In order for teachers K-12 to receive tenure there are certain requirements that need to be met under New York Education Law.  As set forth in the New York Education law § 3012 (a), “Teachers and all other members of the teaching staff of school districts, including common school districts….shall be appointed by the board of education, or trustees if common school districts, upon the recommendation of the superintendent of schools, for a probationary period of three years.” Also stated in the statute is those “who have served the probationary period as provided in this section, shall hold their respective positions during good behavior and efficient and competent service” N.Y. Education Law § 3012 (a) (McKinney’s 2007). Simply put, teachers must work for three years also called a “probationary period”, in which the teacher must maintain good behavior and satisfactory results from their teaching. After the probationary years they can be eligible to receive tenure but it is not granted they will actually receive it at the completion of the three years.

As in the case Andrew v. Board of Educ. Of City School Dist. Of City of New York, 92 A.D.3d 465, 938 N.Y.S.2d 67 (1st Dept. 2012). In this case, the appellant appealed the lower court’s decision to the New York Appellate Division 1st Department. Appellant believed that she was wrongfully terminated from her position as a teacher at the high school she worked for during her three year probationary period. The mistake that the appellant made was that she assumed that she acquired tenure immediately after the end of the three year probationary period. Unfortunately she did not acquire tenure upon completion of her probationary period. It was found that there was a failure to provide the appellant with the proper procedure of termination that is stated in the Education law § 3012 (2) which states “At the expiration of the probationary term… superintendent of the school shall written a report to the board of education… recommending for appointment tenure to those persons who have been found competent, efficient and satisfactory.” Since Andrews did not fit the criteria for tenure the Court found that it wasn’t enough to allow the appellant her tenure and the court affirmed the lower court’s decision of denying her tenure.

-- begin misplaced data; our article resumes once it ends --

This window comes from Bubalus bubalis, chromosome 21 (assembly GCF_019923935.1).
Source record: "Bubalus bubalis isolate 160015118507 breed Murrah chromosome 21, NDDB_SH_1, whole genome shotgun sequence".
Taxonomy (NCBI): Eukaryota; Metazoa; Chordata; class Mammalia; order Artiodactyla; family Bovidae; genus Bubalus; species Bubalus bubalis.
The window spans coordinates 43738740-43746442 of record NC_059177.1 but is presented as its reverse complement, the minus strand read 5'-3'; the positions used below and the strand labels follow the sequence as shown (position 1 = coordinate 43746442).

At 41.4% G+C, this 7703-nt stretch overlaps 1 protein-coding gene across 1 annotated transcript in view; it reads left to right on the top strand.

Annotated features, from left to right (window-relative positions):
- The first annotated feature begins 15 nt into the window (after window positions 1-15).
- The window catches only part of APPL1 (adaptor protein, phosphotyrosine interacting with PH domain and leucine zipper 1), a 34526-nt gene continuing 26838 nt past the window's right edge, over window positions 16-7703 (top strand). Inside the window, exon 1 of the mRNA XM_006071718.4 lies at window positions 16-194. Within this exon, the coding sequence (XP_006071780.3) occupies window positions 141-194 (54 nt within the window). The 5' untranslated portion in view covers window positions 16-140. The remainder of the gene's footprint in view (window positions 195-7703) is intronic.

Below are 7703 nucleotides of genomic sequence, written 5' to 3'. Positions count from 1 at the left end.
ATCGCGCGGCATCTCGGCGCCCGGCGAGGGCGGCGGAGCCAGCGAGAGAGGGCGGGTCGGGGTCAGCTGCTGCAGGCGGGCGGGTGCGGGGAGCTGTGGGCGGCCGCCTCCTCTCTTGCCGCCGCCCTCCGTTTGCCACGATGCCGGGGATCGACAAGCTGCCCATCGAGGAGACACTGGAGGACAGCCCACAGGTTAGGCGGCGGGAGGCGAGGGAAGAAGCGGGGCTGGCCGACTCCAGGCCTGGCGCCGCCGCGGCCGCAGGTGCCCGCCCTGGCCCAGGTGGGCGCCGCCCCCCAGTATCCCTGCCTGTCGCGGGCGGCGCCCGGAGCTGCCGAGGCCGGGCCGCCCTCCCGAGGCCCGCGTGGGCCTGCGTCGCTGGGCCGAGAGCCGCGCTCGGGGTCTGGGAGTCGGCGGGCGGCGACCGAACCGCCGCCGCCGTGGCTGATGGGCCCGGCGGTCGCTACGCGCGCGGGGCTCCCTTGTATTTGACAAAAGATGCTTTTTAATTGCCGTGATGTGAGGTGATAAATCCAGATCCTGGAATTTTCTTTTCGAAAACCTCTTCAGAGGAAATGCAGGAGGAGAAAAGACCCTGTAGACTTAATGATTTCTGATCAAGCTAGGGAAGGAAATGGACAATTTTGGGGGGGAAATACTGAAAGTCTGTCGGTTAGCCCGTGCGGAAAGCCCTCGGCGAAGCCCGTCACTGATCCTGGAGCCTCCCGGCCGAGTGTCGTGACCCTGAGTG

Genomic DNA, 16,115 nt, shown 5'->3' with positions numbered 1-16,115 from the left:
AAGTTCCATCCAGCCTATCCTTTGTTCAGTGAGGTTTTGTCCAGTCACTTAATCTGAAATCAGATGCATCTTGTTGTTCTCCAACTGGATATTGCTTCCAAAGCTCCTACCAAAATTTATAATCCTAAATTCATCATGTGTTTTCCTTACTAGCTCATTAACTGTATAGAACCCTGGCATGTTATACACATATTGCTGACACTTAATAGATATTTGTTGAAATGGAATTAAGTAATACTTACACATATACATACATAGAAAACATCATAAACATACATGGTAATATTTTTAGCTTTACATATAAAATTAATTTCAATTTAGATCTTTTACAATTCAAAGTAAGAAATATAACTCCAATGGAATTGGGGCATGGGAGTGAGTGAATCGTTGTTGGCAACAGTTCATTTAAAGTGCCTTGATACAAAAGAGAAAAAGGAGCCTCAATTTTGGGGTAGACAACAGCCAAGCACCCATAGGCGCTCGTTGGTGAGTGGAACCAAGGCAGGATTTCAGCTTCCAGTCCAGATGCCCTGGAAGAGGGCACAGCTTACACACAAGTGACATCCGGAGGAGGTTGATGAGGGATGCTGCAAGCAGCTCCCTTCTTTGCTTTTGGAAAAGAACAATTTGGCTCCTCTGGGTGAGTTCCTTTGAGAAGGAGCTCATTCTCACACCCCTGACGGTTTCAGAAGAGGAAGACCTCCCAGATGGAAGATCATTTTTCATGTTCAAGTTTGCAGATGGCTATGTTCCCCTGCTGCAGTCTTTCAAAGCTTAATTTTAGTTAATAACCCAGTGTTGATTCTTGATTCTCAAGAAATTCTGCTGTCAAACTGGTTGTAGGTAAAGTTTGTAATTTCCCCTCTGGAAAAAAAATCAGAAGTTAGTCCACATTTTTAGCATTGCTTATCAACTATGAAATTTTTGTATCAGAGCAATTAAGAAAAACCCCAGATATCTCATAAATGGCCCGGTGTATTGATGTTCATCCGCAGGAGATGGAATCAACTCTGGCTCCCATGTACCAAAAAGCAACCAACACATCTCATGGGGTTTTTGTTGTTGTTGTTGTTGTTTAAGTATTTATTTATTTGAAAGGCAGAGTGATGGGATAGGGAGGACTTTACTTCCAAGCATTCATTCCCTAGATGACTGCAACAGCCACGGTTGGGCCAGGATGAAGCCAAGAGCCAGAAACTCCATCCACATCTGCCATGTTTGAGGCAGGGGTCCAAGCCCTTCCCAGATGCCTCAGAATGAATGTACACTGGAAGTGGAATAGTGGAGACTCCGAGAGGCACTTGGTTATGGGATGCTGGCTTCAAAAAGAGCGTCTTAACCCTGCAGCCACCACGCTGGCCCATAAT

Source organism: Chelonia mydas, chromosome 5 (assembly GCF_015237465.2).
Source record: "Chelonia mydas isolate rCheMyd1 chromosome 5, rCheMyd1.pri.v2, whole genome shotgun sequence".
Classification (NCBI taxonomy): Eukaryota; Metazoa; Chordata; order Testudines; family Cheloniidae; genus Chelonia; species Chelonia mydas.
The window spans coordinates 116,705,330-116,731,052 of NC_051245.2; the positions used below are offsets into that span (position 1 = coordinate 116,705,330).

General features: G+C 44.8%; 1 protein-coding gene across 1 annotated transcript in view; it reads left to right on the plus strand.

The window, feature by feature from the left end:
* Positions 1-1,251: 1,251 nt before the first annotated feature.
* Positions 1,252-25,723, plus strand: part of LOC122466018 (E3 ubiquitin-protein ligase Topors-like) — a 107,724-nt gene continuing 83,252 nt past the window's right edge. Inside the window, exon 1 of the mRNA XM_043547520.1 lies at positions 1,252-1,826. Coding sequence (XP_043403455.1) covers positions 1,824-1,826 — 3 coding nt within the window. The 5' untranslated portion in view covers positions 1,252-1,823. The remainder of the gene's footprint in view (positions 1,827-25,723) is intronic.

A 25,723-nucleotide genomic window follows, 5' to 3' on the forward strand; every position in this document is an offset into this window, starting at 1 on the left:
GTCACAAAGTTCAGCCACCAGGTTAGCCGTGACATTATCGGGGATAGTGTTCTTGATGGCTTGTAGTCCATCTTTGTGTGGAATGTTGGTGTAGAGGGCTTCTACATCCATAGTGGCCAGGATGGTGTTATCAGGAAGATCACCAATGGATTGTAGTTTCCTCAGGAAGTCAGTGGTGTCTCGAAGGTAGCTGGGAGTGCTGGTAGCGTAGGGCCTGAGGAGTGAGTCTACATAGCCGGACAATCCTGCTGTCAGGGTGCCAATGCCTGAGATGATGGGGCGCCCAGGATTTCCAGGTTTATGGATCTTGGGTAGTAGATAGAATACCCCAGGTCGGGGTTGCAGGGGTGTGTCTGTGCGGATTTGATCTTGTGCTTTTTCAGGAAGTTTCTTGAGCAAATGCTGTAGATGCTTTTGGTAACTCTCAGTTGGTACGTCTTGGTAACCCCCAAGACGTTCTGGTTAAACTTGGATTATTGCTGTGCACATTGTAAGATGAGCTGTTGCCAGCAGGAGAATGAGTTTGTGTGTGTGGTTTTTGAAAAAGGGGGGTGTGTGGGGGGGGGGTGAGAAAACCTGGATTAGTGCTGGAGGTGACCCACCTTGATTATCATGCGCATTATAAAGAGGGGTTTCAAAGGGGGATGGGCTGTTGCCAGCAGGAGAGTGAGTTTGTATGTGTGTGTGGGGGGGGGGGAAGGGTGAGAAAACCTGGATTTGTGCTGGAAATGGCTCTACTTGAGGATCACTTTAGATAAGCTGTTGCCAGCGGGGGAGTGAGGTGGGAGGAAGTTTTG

Similarly in the case, Kahn v. New York City Dept. of Educ., 18 N.Y. 3d 457, -N.E. 3d-, 2012 WL 443955 (2012), the appellant brought an appeal to the N.Y. Court of Appeals to review the lower court’s decision that denied her tenure after the completion of the probationary period. The appellant worked in a high school in Brooklyn for three years working with students from 2007 through 2009. Upon the completion of her probationary period she was terminated from her position and denied tenure. The reason for her dismissal was stated to be her unsatisfactory ratings after review of her work. The issue presented in this case is whether the appellant failed to satisfy the statute’s requirements pursuant to the N.Y. Education law § 3012 (a) quoted earlier. To have “efficient and competent service” stated in the statute the educator must maintain satisfactory ratings which include student’s grades. The court held that the appellant did fail to reach the requirements set forth in the statute and was not entitled to receive tenure.